James Lawton: Luiz's creative instinct exposes the poverty of City's ambition

A draw seems the height of City's ambition whenever they face a team of serious quality

There's not a lot more you can say about Robert Mancini's campaign plan, for or against, except that it seems increasingly unlikely that he will survive it.

One absurdity was placed upon another when, in the final stages, Mario Balotelli – earlier considered too unstable to start one of the most important games of the season – and Adam Johnson were sent on. It was a late and desperate effort to rescue a draw, which is almost invariably the height of City's ambition whenever they go against a team of serious quality.

This kind of thinking tends to catch up with you and if anyone has arrived in English football with a belief that his destiny is to ride over, legally or not, anyone less than convinced about his own power and nerve, it is surely Chelsea's sensational signing David Luiz.

Luiz overwhelmed City's tank trap defence when he mesmerised full-back Micah Richards into conceding a free kick, then quite superbly headed past Joe Hart when Didier Drogba sent in one of his set-piece mortar-shell crosses.

For anyone who hasn't been closely following the extrovert young Brazilian's dramatic progress these last few weeks, it may be necessary to say he is a designated defender.

However, Luiz is more than that. He is a force of nature, as unscrupulous in some of his play as he is often superbly inventive. He has now scored two goals to break both of the Manchester clubs and it was hard to know who watched his latest triumph more closely, Chelsea owner Roman Abramovich, who paid out $50m for Fernando Torres and is still to celebrate one of the Spaniard's classic goals on behalf of his new club – or the frustrated Torres.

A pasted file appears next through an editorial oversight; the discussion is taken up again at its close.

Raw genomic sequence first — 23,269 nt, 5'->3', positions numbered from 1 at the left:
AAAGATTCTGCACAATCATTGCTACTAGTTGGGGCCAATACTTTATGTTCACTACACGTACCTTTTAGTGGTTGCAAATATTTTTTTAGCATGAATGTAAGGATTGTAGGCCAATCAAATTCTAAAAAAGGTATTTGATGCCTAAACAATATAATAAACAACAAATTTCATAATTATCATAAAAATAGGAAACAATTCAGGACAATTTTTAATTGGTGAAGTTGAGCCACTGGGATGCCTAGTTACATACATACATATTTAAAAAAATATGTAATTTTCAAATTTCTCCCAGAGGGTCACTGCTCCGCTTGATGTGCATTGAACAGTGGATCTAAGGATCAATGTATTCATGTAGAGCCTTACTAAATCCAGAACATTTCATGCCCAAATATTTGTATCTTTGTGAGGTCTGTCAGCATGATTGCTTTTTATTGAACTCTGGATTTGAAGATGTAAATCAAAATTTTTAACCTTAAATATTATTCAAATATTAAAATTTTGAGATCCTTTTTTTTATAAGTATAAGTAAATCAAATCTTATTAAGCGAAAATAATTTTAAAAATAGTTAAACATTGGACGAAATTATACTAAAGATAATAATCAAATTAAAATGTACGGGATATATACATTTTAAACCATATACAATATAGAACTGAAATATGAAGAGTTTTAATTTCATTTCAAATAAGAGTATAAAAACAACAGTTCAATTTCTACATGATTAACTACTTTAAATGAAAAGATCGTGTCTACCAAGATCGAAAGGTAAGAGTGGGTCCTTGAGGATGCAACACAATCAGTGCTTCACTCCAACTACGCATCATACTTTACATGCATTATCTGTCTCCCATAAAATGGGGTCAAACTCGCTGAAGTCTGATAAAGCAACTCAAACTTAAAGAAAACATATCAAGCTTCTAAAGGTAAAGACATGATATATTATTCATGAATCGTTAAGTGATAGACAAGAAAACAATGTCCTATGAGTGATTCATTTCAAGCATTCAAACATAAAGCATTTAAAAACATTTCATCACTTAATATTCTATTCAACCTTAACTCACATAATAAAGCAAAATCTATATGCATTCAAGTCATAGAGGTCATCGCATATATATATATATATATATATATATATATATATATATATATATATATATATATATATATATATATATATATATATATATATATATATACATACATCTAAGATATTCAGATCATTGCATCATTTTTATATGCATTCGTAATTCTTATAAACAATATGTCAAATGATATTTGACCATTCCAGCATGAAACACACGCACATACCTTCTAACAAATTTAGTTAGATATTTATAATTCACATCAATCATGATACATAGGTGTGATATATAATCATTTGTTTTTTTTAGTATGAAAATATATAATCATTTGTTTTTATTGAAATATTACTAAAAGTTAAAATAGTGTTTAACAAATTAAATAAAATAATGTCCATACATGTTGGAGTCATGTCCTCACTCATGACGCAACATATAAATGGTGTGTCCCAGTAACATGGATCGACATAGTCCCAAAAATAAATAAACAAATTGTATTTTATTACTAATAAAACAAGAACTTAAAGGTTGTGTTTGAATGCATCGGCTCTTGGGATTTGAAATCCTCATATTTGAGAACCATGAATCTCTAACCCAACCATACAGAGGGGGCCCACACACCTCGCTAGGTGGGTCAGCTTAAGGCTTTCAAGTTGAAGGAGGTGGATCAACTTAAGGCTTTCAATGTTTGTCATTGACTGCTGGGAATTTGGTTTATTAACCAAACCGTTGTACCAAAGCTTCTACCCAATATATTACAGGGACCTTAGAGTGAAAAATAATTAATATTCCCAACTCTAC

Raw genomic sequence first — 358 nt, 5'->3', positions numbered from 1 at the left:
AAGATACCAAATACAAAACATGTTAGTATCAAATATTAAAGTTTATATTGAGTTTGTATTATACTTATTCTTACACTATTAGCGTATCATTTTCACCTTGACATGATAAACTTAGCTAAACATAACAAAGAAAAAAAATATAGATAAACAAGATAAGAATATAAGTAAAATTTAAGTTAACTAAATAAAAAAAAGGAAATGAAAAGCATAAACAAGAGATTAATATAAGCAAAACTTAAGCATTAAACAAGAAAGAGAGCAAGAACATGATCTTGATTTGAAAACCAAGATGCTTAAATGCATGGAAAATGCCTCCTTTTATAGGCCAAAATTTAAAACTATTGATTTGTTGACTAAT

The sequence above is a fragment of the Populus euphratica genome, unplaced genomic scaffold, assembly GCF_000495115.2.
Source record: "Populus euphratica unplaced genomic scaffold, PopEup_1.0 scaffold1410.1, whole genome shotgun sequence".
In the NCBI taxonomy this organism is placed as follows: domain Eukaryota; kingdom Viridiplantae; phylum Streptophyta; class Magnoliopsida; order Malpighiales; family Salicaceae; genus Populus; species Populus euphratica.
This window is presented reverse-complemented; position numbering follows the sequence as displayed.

Torres looked sorrowful enough when he was withdrawn by manager Carlo Ancelotti in favour of Drogba and Nicolas Anelka and Abramovich's expression was at the very least intriguing, both when his mega-signing trooped off the field with a now familiar desolation and then when his team-mates got down to the business of breaking down City.

Chelsea were still some way from the kind of eviscerating form which marked them out at the end of last season and the start of this one but when Drogba and Anelka arrived they did begin to look eminently capable of putting City to the sword. That was hardly the case before Ancelotti transformed his team.

Where it leaves the Chelsea manager is one of the season's most riveting human dramas. Undermined repeatedly, he remains arguably the Premier League's most viable Champions League challenger – especially when you consider the mayhem in the Manchester United medical room – and there is no doubt the arrival of Luiz has created a new and sparkling sense of well-being at Stamford Bridge.

A tired, apparently played out team may just be sparking back into life. If nothing else it could provoke a fresh hand-to-hand debate about the way the world's second-richest football treats the hired help, how brilliantly they have performed in previous employment.

For Mancini, the end of a nightmarish week – in which his team were expelled from the Europa League and Balotelli had exceeded some of the worst fears about his chronic lack of discipline – surely brings still more appraisal of a policy which set a Champions League qualifying place as the apex of ambition.

Many fans say they are happy with such modest parameters, however much money has been spent and despite how many times the team makes a parody of the kind of football you might expect from the wealthiest club in the game. Perhaps a lot depends on what exactly moves your soul.

Have you tried new the Independent Digital Edition apps?
Life and Style
Living for the moment: Julianne Moore playing Alzheimer’s sufferer Alice
Jay Z